“You’ll simply never understand the true nature of sacrifice.”
—The Wicker Man (directed by Robin Hardy), 1973
A fundamental principle in the West African indigenous religion of Ifá is that of ébo, or sacrifice. That which is offered is of great value both to the one offering as well as to the Recipient, be it one or more of the Orisha or the giver’s Ancestors.
Ébo is more than just a tangible, material object (anything from a glass of cool, pure spring water [omi tutu], to liquor [otí], to a white ceramic bowl laden with a variety of fruits and vegetables [an offering known as adiemu], to the more elevated forms of animal sacrifices of roosters, doves, and goats needed for initiation ceremonies and for extreme workings of apotropaic magic) lovingly given in a spirit of praise and gratitude. Ébo is also an intangible force, one that is needed in order to maintain a sense of cosmic right relationship between living humans to their beloved dead; humans and the Orisha; and even the Orisha among Themselves.
If you as a religious adherent or even as a non-initiated querent (aleyo) appearing before a Babalawo (“Father of Secrets”) have an Oracle of Ifá prescribe you a specific ébo that you must do within a certain timeframe in the context of a particular ceremony, and you fail to make your commitment and execute that ébo, things will not go well for you. Indeed, your life situation will have a very, very bad outcome. There are several patakí (didactic tales orally transmitted; Babalawo commit these to memory) that illustrate the importance of keeping your word when it comes to “making ébo” (to use the common parlance in the English-speaking Ifá community here in North America). Here is one that relates how even the Orisha are bound by the principles fueling cosmic harmony to make ébo when Ifá declares it, and the penalty for failing to do so is costly, indeed.
A Patakí Concerning the Orisha Shango
One day Shango, the Orisha of Thunder, War, and the sacred Batáa Drums, went to consult the God Ifá. For many months, Shango had been enjoying the companionship of the Orisha Oyá, Warrior Goddess of the Niger River and of Lightning, the Cemetery, and the Marketplace. Passionate lovers and fierce fighters, Shango and Oyá were becoming inseparable, both on and off the battlefield. She had born Him the Ibejí, the Sacred Twins. (And for this reason the Yoruba women of Nigeria continue to have the highest rates of identical and fraternal twin births of any people in the world!)
Shango wanted to know from Ifá the most auspicious time to marry Oyá. He also wanted to know the long-term future of this marriage: would things continue to be as good between Him and Oyá as they’ve always been? Can They count on a lifetime of happiness together?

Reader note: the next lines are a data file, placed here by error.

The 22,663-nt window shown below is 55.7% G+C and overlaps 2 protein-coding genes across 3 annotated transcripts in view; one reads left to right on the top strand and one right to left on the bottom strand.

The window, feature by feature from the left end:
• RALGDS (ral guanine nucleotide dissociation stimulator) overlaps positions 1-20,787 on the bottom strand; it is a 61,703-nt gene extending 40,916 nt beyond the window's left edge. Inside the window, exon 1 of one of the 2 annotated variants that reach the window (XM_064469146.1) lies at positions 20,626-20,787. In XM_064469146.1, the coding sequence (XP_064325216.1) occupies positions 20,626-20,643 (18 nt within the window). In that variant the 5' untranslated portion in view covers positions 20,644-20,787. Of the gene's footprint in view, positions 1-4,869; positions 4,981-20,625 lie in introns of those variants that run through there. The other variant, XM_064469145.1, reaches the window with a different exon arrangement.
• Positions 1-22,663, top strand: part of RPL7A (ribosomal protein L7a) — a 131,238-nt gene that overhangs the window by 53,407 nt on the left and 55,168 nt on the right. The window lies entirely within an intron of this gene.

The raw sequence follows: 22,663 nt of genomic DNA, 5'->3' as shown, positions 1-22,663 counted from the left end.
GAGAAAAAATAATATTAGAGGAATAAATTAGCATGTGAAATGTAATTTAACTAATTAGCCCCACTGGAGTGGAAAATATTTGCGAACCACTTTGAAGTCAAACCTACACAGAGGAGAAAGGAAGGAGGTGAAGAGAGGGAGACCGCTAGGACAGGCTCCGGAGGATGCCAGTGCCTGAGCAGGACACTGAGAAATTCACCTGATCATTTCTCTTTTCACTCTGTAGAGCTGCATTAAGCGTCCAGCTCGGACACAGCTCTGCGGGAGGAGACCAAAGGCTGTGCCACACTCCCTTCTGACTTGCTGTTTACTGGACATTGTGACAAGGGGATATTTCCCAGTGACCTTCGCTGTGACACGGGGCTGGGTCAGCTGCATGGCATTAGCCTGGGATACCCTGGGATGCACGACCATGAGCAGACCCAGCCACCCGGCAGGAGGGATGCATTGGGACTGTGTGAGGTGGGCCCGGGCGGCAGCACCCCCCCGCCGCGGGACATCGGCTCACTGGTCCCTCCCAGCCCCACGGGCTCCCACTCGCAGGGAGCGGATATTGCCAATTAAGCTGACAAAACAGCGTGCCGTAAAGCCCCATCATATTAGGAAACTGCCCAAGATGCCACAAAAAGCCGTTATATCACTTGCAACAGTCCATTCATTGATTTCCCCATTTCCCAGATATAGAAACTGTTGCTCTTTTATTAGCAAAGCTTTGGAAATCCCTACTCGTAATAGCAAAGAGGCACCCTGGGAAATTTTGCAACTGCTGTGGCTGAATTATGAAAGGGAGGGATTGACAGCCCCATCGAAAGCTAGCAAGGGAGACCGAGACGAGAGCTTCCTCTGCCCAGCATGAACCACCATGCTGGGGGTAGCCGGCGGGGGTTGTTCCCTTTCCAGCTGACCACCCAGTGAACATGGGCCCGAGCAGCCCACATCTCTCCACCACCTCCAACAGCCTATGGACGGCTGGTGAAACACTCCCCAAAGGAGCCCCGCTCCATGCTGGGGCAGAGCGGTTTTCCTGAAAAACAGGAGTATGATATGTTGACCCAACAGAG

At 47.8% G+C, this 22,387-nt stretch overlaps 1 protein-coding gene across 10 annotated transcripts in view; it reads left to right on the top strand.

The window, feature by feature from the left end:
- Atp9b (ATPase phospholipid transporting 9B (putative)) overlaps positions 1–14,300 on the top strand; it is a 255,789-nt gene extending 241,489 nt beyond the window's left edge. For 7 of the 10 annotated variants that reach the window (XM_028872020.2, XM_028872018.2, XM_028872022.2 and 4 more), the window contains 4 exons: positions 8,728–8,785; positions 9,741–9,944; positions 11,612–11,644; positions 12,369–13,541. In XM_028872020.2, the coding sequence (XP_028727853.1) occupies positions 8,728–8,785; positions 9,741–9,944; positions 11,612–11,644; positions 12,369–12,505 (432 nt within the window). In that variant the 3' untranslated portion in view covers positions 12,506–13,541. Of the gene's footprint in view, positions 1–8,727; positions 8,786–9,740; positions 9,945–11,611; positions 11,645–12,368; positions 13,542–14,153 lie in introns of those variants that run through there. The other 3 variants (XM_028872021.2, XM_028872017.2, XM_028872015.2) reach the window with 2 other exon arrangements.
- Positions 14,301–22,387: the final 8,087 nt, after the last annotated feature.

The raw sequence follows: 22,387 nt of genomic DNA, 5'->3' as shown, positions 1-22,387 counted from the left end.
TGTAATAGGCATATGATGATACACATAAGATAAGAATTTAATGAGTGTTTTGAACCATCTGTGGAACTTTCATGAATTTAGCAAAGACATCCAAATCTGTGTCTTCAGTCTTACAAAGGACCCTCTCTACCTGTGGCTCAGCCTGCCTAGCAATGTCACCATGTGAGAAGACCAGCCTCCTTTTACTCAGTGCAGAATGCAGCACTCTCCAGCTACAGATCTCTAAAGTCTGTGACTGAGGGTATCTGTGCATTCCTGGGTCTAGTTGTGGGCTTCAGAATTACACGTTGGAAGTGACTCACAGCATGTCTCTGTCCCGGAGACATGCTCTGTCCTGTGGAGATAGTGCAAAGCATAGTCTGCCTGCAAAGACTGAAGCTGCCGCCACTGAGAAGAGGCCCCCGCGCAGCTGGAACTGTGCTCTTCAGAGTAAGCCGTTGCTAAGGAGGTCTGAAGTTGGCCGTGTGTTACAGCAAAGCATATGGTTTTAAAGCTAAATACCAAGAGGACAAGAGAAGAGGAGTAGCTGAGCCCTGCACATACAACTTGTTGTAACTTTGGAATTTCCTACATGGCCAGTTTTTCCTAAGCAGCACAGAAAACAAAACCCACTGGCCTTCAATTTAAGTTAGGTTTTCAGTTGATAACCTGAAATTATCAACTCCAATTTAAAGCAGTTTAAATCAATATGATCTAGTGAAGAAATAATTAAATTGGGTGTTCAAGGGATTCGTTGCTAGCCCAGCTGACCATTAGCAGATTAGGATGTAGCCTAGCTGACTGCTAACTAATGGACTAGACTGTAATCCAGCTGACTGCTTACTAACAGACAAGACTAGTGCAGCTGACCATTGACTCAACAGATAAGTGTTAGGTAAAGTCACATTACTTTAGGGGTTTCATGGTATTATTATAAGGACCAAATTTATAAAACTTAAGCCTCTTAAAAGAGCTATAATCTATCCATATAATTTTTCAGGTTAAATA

Ifá cast the sacred ikin nuts on His straw mat, and, seeing the pattern that emerged, He traced the Holy Odu (Signs) named “Òtùrá Orìkò” on the dirt floor of His home. He informed Shango that He would have to make ébo to ensure that the marriage would be a mutually satisfactory one for decades to come. Shango would also have to make ébo in order to avert disaster from His enemies: a slew of diabolical entities who wanted very much to destroy His relationship with Oyá. They knew they could not defeat Shango outright in physical combat in order to claim Oyá for themselves, so they resorted to nefarious magical workings to split the Divine Couple up.
Enraged, Shango replied to Ifá that He was not afraid of anyone or anything, and He would gladly kill any of these black magic-slinging cowards if they dared to come near Him. He also confided to Ifá His plans for how He would destroy them. Shango refused to make ébo and went ahead and married Oyá two days later.
After some time had passed, the Divine Messenger and Enforcer of Karma called Eshu, tattle-tale to Olodumare, the Most High, went to pay Ifá a visit. He asked the Father of Wisdom if Shango had made ébo before His wedding to Oyá. When Ifá replied that He hadn’t, Eshu immediately sent sickness and death to Shango and He died.
Ébo Turns a Haughty King’s Fortunes for the Better
One day, a king near the holy city of Ile-Ifé (the Dwelling Place of the Orisha on Earth) sent his messenger to bring Ifá to him: he wanted to know what the Father of Wisdom would have to say about his kingdom’s fortune as the harvest season drew near. But Ifá dispatched Eshu to the king in return, letting him know that the king must come to Ifá’s House and not the other way around.
Eshu grinned widely and rather snarkily as He delivered Ifá’s message, making the king feel more than a little uneasy. Yet his haughtiness soon returned, and he barked at Eshu: “How is it that I, as a king, am being asked to lower myself to visiting a mere Babalawo’s home? Disgraceful! I won’t go!”
Eshu grinned even more disturbingly, so the king thought, as He saluted the king by doffing His half-black, half-white cap. He grabbed His walking staff and set out to Ifá’s House to swiftly bring word of the king’s insolence.
Three nights later, Eshu sent nightmares to torment the king in his sleep. One bad dream in particular forced the king to wake up in a cold pool of sweat; he was absolutely terrified: He dreamt that war would be visited upon his lands from enemies to the east and he would lose his crown. He hastily got out of bed and quickly bathed before dressing in all-white robes. He ran all the way to Ifá’s House in Ile-Ifé.